Science marches on. First the computers solved Connect Four, now they have solved checkers. Here is the full, and very readable, abstract from a paper titled "Checkers is Solved" from Science:
"The game of checkers has roughly 500 billion billion possible positions (5 × 10^20). The task of solving the game, determining the final result in a game with no mistakes made by either player, is daunting. Since 1989, almost continuously, dozens of computers have been working on solving
checkers, applying state-of-the-art artificial intelligence techniques to the proving process. This paper announces that checkers is now solved: Perfect play by both sides leads to a draw. This is the most challenging popular game to be solved to date, roughly one million times as complex as Connect Four. Artificial intelligence technology has been used to generate strong heuristic-based game-playing programs, such as Deep Blue for chess. Solving a game takes this to the next level by replacing the heuristics with perfection."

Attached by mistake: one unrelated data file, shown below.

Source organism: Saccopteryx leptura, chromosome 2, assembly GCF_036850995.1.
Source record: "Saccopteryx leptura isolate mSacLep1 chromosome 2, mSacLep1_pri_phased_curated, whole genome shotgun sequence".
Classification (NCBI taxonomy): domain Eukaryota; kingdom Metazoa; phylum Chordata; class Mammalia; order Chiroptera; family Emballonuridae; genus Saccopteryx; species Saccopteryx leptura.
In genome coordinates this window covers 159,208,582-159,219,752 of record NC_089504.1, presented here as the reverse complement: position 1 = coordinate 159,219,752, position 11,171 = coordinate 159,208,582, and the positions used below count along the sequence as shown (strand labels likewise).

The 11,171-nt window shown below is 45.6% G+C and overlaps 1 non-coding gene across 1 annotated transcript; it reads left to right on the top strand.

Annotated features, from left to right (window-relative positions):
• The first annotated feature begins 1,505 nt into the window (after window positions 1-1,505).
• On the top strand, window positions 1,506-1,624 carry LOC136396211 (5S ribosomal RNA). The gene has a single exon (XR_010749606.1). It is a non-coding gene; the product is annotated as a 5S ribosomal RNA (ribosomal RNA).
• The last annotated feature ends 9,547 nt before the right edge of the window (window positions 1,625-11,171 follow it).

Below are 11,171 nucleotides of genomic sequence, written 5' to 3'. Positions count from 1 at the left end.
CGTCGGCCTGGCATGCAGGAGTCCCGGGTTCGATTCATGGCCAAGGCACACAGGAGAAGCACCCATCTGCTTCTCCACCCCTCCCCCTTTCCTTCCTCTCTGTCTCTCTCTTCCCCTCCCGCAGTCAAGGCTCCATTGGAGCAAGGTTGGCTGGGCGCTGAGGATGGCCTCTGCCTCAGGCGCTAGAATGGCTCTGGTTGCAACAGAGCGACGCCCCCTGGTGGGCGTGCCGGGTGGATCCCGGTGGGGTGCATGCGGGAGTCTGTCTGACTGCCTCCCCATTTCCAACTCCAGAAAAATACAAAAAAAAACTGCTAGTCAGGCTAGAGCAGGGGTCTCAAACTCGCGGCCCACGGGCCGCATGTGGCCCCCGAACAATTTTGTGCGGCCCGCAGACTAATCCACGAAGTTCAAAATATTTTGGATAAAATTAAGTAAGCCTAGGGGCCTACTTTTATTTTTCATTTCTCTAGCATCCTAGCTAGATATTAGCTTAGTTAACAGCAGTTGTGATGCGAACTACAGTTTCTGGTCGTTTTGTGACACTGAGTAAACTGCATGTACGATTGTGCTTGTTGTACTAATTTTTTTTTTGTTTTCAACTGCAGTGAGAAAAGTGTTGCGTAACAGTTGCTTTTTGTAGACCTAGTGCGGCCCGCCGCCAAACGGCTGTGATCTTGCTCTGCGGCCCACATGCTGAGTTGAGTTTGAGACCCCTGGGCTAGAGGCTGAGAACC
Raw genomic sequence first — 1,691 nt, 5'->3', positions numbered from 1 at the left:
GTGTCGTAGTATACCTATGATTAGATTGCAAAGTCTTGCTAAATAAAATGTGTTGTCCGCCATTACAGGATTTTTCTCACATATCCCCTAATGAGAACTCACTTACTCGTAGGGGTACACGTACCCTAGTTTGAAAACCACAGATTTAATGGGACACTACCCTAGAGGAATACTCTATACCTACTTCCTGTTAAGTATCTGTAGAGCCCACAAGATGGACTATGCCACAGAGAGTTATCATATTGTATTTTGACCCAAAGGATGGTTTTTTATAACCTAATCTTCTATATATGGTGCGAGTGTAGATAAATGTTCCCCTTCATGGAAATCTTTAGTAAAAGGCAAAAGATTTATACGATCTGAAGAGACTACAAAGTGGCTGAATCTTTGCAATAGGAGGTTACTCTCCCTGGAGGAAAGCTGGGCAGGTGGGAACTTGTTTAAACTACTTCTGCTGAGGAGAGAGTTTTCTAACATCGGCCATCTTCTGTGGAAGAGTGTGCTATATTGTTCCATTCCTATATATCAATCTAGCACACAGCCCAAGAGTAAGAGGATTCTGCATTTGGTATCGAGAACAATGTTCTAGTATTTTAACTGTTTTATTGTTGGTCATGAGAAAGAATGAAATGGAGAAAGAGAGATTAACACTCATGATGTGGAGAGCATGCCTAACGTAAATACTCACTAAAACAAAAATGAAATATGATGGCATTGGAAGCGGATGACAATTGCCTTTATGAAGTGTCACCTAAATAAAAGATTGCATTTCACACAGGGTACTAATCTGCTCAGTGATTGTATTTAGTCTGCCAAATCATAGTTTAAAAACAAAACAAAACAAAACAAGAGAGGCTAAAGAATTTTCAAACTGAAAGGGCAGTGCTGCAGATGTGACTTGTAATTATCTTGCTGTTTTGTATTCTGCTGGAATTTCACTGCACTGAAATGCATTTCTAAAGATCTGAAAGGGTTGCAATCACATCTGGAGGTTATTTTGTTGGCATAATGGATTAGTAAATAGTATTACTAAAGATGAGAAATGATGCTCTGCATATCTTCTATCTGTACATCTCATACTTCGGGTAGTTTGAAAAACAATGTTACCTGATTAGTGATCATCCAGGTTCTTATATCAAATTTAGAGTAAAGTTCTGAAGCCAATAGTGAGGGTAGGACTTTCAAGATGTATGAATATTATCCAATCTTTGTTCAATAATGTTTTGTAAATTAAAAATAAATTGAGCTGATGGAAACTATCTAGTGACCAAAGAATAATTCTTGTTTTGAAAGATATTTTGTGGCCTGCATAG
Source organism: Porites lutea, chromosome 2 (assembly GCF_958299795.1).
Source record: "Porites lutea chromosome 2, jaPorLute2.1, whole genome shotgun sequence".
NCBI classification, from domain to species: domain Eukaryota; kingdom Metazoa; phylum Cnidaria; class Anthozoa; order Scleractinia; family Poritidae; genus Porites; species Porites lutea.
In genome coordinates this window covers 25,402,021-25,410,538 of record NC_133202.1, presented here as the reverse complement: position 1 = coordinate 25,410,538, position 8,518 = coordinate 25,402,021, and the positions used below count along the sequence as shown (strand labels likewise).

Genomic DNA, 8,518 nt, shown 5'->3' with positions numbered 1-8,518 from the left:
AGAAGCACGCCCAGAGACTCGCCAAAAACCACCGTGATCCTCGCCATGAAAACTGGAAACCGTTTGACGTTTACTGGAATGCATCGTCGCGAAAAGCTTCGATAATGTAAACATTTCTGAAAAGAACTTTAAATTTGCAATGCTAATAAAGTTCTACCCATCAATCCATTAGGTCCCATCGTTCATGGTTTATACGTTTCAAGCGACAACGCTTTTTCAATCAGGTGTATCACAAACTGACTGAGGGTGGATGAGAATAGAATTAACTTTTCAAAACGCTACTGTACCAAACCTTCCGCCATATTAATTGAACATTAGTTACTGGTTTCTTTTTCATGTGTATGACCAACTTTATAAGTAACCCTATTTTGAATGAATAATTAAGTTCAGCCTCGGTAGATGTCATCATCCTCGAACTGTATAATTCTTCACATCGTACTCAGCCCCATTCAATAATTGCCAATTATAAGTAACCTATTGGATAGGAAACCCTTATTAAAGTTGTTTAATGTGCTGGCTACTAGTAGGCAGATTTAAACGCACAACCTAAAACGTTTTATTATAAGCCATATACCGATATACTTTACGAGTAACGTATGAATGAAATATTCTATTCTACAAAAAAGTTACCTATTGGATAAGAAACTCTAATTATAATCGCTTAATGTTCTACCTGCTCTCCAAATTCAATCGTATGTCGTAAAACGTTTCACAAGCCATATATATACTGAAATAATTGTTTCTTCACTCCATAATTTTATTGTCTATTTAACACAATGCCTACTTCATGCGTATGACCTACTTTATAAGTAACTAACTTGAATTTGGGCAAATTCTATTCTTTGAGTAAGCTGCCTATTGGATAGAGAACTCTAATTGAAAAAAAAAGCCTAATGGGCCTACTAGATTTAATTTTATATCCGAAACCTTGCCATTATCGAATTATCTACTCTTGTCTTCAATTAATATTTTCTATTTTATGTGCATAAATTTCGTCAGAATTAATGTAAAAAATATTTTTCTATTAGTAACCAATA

As someone who never was a big fan of checkers, I am most impressed by the sheer effort put into exploring the computational space for this game, and I am also impressed by the clarity of the writing for this paper. They even translate the scientific notion into more colloquial terms ("billion billion", sounding like Carl Sagan on "repeat"). Also note the way "perfect" is used. It carries the connotation of "complete," just like in the Sermon on the Mount ("be ye perfect as your Father in heaven is perfect").
Of course, the ultimate question always is: I wonder where you get grant money for things like this? (The answer is to move to Canada: Canada’s Natural Sciences and Engineering Research Council (NSERC), Alberta’s Informatics Circle of Research Excellence (iCORE), and the Canada Foundation for Innovation funded this study.)
And how long until we solve perfect chess?
Wednesday, October 3, 2007
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